What starts off as Daisy and Benjamin, intrigued by the apparent sight of strange looking boy in the distance, taking a seemingly innocent and pleasant walk along the edge of a nearby woodland soon turns into a a dark and fear filled battle not just to escape its clutches but simply to survive. Faced with ever increasing danger and a sense of time running out for them, the bond between Daisy, and Benjamin, her new found friend from the local village, grows into something much more than simple friendship or first love.
The writing technique is both clever and imaginative, using descriptive narrative to set the tone and atmosphere early on, using the opportunity to inform the reader of many nuggets of information that come into play later in the book, gradually introducing just the right balance of dialogue and action. The numerous but short chapters make for a very readable style of writing, and by way of the different tales of the book within the book, the author keeps the story alive and fresh throughout. In books such as this the author often requires the reader’s implicit consent to suspend their disbelief, but here the reader is left in no doubt whatsoever as to the mystery and horror of the wood; in one of the chapters the author cleverly demonstrates the ‘other worldliness’ of the wood when in one particular tale, someone trying to find their way out of the wood tries using their field craft skills to escape only to find all the laws of nature and physics don’t seem to apply in the heart of Darkly Wood. As the story progresses the seemingly unrelated tales of the wood draw closer to form an intricate pattern; surprises and shocks keep the reader entranced, drawing you in just as Daisy and Benjamin are drawn further and further into Darkly Wood. Filled with twists and turns and and new revelations at every juncture, an amazing and diverse array of characters, and a conclusion as eerie and unexpected as any pone could imagine, this is definitely one of my favourite reads of 2014.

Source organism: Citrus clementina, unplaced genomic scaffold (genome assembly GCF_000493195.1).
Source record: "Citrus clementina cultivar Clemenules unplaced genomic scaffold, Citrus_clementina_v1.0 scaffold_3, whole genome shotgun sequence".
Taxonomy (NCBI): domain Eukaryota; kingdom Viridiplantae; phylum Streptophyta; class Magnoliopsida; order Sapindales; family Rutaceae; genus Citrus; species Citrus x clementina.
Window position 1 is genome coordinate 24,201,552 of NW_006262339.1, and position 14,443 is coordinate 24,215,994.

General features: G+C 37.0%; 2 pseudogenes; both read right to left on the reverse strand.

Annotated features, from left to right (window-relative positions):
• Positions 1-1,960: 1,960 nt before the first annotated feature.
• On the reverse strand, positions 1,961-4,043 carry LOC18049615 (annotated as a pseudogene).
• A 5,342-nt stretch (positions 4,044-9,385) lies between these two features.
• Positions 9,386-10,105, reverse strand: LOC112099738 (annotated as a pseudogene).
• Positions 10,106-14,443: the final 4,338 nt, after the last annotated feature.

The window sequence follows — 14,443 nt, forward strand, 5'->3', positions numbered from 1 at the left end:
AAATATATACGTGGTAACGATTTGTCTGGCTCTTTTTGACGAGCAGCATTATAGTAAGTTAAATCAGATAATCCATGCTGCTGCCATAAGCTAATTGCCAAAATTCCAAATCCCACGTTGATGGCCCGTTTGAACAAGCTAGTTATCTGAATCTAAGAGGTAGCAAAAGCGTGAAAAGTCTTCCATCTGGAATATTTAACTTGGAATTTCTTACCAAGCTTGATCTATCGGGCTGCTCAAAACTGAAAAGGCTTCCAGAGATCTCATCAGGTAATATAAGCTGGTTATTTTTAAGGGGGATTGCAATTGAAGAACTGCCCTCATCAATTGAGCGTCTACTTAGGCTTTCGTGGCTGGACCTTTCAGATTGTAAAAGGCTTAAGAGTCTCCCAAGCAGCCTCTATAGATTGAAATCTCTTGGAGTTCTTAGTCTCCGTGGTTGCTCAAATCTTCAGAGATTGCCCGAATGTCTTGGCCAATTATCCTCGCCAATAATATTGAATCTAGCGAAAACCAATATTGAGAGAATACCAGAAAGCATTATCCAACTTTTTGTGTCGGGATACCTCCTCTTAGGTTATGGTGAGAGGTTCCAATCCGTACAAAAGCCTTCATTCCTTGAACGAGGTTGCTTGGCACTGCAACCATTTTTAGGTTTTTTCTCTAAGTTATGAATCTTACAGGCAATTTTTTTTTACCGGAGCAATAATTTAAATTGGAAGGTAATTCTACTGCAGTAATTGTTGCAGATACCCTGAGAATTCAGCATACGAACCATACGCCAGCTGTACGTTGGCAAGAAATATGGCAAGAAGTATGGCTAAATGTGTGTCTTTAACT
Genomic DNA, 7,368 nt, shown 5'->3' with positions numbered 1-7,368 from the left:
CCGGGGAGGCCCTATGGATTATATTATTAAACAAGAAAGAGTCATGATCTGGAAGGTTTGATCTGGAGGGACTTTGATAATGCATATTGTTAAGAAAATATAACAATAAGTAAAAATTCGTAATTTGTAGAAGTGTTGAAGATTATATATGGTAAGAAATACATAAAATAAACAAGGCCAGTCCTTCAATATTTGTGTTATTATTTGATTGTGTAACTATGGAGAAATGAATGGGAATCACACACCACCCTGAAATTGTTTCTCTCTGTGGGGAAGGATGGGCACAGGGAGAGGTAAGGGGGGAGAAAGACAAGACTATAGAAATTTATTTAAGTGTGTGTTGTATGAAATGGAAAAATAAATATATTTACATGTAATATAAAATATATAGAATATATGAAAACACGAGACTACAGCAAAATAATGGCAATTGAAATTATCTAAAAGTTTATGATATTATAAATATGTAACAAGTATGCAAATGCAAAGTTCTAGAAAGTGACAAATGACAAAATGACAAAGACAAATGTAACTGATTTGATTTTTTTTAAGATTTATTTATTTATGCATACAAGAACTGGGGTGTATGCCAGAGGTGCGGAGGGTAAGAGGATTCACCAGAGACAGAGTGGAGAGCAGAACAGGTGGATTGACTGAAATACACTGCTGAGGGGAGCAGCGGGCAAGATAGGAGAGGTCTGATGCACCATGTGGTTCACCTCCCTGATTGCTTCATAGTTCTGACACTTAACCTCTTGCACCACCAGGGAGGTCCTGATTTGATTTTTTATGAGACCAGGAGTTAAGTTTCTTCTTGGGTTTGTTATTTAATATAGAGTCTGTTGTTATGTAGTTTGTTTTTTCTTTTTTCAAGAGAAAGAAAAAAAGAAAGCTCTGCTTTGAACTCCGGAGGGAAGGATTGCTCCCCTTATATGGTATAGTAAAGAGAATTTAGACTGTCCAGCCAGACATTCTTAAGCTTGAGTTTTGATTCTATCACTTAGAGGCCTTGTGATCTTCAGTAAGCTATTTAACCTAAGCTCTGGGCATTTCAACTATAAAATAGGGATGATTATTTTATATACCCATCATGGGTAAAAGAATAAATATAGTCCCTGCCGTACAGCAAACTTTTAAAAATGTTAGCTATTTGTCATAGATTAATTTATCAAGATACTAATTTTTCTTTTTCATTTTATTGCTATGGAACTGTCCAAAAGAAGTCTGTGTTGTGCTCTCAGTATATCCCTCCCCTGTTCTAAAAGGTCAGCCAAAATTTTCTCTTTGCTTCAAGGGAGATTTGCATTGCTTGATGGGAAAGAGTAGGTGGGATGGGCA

Link to Max Power’s latest book: